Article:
The pitch is working. Blue-chip teams like Manchester City, AC Milan and Juventus now use Socios tokens as a way to engage their fans. When Juventus needed to decorate the team bus, once again they outsourced the decision to the Socios fan token holders. They chose a bold, striking, black and white design with the motto, “LIVE AHEAD.” Fan tokens have been used to help the teams decide upon alternate versions of logos, song playlists for player warmups and limited edition T-shirts.
For the most part, these decisions are on the periphery of a club’s operations. But that might not always be the case. In October, the club Apollon FC gave its token holders a jaw-dropping moment of clout: They could choose the team’s starting lineup and formation. Granted, this was just a “friendly” competition (an exhibition match) with little at stake, but it sets a fascinating precedent and it suggests the possibility for the fans – enabled by a blockchain – to exert real influence over the team. Once fans are choosing lineups and formations, it’s only a small step to imagine them weighing in on roster decisions (do we trade or cut the disappointing midfielder?), coaching calls (counter attack or wing play?) or whether the coach should get the boot. Whether this is a good thing or a bad thing will be the subject of many debates, as will whether it’s fair to conflate “fandom” with how many tokens you purchase, raising concerns of income inequality.
Both Socios and Sorare are “crossover” use cases, bringing non-crypto people into the world of blockchain. Take Alfredo Carotenuto, a 34-year-old sports nutritionist who lives in Naples. He’s a huge fan of Juventus. He first heard of Socios not through the crypto-verse, but from following Juventus’ Twitter feed. Through a Socios contest, he won two skybox tickets to watch a Juventus match as well as a “walkabout” to tour the stadium. Then after the match he met Cristiano Ronaldo and the other players. “I buy fan tokens for my favorite club,” says Carotenuto. “So I can take part of the decisions.”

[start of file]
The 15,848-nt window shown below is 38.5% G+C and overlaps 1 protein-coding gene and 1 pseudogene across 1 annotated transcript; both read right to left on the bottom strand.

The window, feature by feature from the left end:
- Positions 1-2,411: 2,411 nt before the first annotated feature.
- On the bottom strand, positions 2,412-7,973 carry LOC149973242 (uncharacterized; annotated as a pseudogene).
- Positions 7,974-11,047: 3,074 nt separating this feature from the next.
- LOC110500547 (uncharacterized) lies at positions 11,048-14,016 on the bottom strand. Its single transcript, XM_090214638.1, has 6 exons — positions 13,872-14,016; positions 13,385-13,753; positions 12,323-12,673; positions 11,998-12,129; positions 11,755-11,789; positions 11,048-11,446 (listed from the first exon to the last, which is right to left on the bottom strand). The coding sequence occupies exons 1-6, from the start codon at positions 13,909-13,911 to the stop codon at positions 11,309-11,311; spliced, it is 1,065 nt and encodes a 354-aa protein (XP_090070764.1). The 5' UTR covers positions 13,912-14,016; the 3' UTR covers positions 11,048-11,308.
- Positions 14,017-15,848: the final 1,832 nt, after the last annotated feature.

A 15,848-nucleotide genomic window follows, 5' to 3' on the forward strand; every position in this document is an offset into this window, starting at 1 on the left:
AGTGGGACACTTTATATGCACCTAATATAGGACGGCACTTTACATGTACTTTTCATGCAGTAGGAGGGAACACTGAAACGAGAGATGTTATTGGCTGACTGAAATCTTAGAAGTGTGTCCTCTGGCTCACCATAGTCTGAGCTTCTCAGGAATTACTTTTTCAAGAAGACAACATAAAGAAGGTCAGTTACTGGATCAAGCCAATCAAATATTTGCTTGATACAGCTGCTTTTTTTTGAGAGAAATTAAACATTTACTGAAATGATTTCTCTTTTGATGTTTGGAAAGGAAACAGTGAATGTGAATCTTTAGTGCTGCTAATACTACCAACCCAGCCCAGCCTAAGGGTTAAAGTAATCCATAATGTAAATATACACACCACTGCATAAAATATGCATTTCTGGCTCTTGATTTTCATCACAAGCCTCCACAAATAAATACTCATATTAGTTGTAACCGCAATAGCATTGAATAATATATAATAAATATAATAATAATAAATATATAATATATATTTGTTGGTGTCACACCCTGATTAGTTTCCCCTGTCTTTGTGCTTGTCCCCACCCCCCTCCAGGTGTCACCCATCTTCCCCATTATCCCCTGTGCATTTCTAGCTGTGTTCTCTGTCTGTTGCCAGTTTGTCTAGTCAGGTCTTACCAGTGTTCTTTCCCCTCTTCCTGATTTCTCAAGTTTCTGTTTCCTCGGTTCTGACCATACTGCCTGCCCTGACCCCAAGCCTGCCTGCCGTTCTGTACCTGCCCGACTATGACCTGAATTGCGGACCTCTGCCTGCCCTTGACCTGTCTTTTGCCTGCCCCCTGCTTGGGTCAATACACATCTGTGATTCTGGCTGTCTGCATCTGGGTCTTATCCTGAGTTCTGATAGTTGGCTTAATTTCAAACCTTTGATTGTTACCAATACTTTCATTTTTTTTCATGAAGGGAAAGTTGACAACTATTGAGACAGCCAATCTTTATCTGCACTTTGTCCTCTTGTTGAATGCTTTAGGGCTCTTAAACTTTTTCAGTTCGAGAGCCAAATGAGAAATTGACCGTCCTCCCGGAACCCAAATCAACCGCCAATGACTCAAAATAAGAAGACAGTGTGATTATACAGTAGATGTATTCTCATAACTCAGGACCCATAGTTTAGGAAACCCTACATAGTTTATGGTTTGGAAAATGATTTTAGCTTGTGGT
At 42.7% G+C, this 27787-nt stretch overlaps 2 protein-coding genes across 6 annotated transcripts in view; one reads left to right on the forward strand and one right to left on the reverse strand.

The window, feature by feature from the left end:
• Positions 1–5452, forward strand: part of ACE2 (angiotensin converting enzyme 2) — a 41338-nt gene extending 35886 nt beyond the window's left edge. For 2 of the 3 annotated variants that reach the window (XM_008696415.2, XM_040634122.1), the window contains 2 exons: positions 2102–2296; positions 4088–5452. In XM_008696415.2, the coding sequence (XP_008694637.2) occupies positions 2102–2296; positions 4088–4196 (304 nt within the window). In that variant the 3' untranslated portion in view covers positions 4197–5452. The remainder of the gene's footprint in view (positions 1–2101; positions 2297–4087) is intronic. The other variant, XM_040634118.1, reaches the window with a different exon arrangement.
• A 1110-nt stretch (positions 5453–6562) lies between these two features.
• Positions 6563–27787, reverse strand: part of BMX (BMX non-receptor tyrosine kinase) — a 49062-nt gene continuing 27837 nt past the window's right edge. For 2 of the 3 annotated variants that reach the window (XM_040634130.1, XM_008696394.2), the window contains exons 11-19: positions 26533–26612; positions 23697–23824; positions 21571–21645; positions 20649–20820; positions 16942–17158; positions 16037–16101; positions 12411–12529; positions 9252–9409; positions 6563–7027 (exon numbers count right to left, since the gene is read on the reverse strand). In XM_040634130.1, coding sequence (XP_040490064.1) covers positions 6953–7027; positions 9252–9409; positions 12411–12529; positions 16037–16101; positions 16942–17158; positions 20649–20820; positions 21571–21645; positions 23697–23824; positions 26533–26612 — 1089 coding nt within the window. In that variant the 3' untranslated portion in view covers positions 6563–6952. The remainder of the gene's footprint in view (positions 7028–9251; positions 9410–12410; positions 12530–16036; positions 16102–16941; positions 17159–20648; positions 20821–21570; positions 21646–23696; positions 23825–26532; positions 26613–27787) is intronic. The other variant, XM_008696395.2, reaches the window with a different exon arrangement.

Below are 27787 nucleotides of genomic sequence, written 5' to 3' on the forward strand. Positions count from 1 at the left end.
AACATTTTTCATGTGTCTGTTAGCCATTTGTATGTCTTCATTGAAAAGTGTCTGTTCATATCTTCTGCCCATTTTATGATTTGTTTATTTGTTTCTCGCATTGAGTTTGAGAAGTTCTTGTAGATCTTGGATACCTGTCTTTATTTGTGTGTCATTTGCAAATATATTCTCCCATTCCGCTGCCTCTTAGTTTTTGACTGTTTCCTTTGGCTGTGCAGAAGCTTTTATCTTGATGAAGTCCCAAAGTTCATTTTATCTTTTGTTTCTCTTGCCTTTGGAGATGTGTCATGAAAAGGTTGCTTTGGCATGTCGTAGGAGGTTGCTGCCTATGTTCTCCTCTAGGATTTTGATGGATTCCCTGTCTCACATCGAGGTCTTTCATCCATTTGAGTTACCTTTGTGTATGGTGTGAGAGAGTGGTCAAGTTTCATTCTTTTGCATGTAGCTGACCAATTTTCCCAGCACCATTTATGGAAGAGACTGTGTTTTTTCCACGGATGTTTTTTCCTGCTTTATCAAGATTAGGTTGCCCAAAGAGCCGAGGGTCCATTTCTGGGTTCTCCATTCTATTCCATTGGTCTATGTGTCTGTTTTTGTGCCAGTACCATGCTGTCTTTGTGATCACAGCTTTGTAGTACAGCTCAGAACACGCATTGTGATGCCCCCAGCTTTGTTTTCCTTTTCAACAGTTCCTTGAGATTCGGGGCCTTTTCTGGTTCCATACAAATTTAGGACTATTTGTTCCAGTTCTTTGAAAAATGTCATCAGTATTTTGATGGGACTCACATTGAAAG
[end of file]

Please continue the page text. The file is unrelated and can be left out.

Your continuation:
All of this can be addicting. Diego Herrero Espina, who lives in Salamanca, Spain, spends “at least 30 minutes a day” using Socios. Most of that time, he’s checking the price of fan tokens, trading them on Chiliz (the exchange you use to buy and sell fan tokens, using the #CHZ coin, similar to how you use $BNB on the Binance exchange), and then hunting for tokens in the real world. For an added bit of engagement, and to let anyone participate without spending money, Socios has a game that lets you search the streets of your neighborhood, Pokémon GO style, hunting for tokens using your phone and the app’s augmented reality.
Neither Socios or Sorare would work without the involvement of leagues. But now this is happening, it’s growing and it could soon spread to the United States. The leagues have a reason to play. Both Socios and Sorare offer something of value to the football clubs – beyond mere NFT hype – which is why hundreds have signed partnerships. “This is a way of getting new fans, especially internationally, to learn about our league,” says Leander Monbaliu, Chief Business Officer of the Belgian Pro League, one of Sorare’s earliest partners.